Good grief! You were careful with that hotdog. You knew your pup was eyeballing it, so you ate it all before you put the plate down. Then you only looked away for a second. You didn’t give a thought to the big blob of condiment still on your plate. Now you have a serious question.
Can Dogs Eat Mustard?
No, not ever.
Dogs should not eat mustard. It is very toxic, even in small amounts.
Veterinarians, breeders, and trainers all say that it is dangerous to feed your dog mustard.
- The mustard you put on your sandwich starts off as a seed ground into a powder. The toxins in the seeds are very strong and will poison your dog.
- Read the label of your yellow mustard sauce. You’ll probably see some form of garlic or mustard which are as toxic as the seeds.
- One weird internet rumor says that the soothing qualities of honey make honey mustard safe for dogs. This is false. Honey mustard contains mustard seed, added salt and other dangerous ingredients honey can’t fix.
It’s best to avoid feeding mustard to your dogs altogether.
Is Mustard Safe For Dogs?
Mustard is never safe for dogs. Mustard seeds have toxins called glucosinolates. They can cause serious inflammation of the digestive tract. We can’t emphasize this enough. Your dog should never eat mustard.
Keep every little bit of sauce away from your dog. You won’t know how your dog will react until it’s too late, and by then your pup could be in a lot of pain.
Some say that leafy mustard greens are healthy for your dog. It’s a green veggie with a spicy, bitter taste that is full of vitamins. Mustard greens come from the same food group as broccoli or cabbage. These foods could damage your dog’s thyroid.
And please, ignore other articles that say to use mustard as a way to make dogs vomit. Your veterinarian will tell you that is a dangerous idea. The amount of mustard to needed to cause vomiting could damage your dog’s stomach and intestines.
Will Mustard Make My Dog Sick?
Let’s go back to that hotdog. If your dog licks a little mustard off a plate, it’s probably fine. It usually takes a larger amount to make a dog seriously ill. Every dog is different, though, and any food that isn’t part of a dog’s normal diet can cause illness or discomfort.
It can happen and it is common.
The illness caused by mustard is gastroenteritis. The symptoms are a lot like stomach flu. Dogs’ stomachs and intestines become inflamed and try to clear themselves out, one way or the other.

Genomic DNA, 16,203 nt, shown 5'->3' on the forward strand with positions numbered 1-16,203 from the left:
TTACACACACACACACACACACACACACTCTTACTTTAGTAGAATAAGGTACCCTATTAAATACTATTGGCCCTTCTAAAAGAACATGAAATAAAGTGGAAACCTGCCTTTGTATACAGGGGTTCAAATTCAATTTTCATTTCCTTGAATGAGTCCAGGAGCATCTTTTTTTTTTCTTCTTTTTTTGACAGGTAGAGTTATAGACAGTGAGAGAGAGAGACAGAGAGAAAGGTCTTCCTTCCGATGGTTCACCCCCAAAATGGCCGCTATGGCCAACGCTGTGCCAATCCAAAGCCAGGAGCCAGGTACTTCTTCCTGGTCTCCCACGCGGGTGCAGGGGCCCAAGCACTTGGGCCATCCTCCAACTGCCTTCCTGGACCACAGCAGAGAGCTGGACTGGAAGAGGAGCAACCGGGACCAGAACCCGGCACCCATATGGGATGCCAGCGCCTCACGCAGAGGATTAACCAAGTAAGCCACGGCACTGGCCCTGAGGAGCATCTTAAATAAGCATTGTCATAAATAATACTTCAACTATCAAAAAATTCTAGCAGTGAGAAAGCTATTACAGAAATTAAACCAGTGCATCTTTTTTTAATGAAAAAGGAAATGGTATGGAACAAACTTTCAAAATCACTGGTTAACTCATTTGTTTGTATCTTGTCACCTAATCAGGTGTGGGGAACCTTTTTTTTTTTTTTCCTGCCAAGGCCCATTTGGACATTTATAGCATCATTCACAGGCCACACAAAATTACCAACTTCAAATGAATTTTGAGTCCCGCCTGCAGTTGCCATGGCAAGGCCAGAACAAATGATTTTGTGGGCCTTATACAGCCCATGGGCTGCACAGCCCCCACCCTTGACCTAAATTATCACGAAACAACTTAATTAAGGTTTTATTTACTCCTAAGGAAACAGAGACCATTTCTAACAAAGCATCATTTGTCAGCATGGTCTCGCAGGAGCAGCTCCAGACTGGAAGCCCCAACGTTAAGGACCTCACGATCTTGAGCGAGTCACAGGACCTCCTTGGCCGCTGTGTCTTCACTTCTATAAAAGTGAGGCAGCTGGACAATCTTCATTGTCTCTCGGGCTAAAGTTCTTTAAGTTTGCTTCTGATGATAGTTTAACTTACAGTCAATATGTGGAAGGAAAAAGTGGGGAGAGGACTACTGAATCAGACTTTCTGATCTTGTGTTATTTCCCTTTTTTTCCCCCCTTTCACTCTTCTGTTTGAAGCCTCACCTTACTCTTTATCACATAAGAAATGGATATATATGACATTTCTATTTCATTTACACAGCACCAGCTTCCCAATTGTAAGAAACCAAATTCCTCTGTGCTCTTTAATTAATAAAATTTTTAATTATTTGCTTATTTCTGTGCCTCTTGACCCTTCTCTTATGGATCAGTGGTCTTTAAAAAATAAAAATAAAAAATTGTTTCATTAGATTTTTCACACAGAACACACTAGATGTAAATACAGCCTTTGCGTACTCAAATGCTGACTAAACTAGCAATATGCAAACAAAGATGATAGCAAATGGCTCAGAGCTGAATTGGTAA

Will Mustard Kill My Dog?
It might be deadly if a dog ingests mustard, shows the signs of gastroenteritis, and isn’t treated. A dog might get dehydrated, or inflammation could lead to infection. This is the same way that a person might die of the flu.
Your dog relies on you to pay attention to signs of illness or discomfort.
What To Do If Your Dog Eats Mustard?
- If you see your dog eat mustard, take it away. You might want to get your dog to an area where it is safe for them to be sick. Being outdoors or on vinyl flooring makes clean-up easier for you.
- Again, if your dog ate a small amount of mustard, there’s not much danger, but you should watch your dog, just in case.
- If you think your dog has eaten a large amount, call your vet and watch for flu-like symptoms.
- With flu-like symptoms, your dog’s body will try to get the cause out of its system. That means vomiting, sudden diarrhea, or suffering pain. Dogs will usually pace back and forth or in a circle. They might start drooling, or hanging their head while standing up. If your dog shows any of these behaviors in a way you aren’t used to, call your vet right away.
- Your vet will be able to give your pup extra hydration and the right medicine to heal your dog. Your vet will also give you advice on how to care for your pup while recuperating.
It would be scary to find out your dog has eaten a toxic amount of mustard. Because you pay attention, your pup will get the care they need. You’ll both be back at the barbeque soon enough !
Hi, I am Andrew. I am the editor at FamilyWithPets. I am enjoy learning and sharing information about pets that helps enrich the lives of pets and pet parents.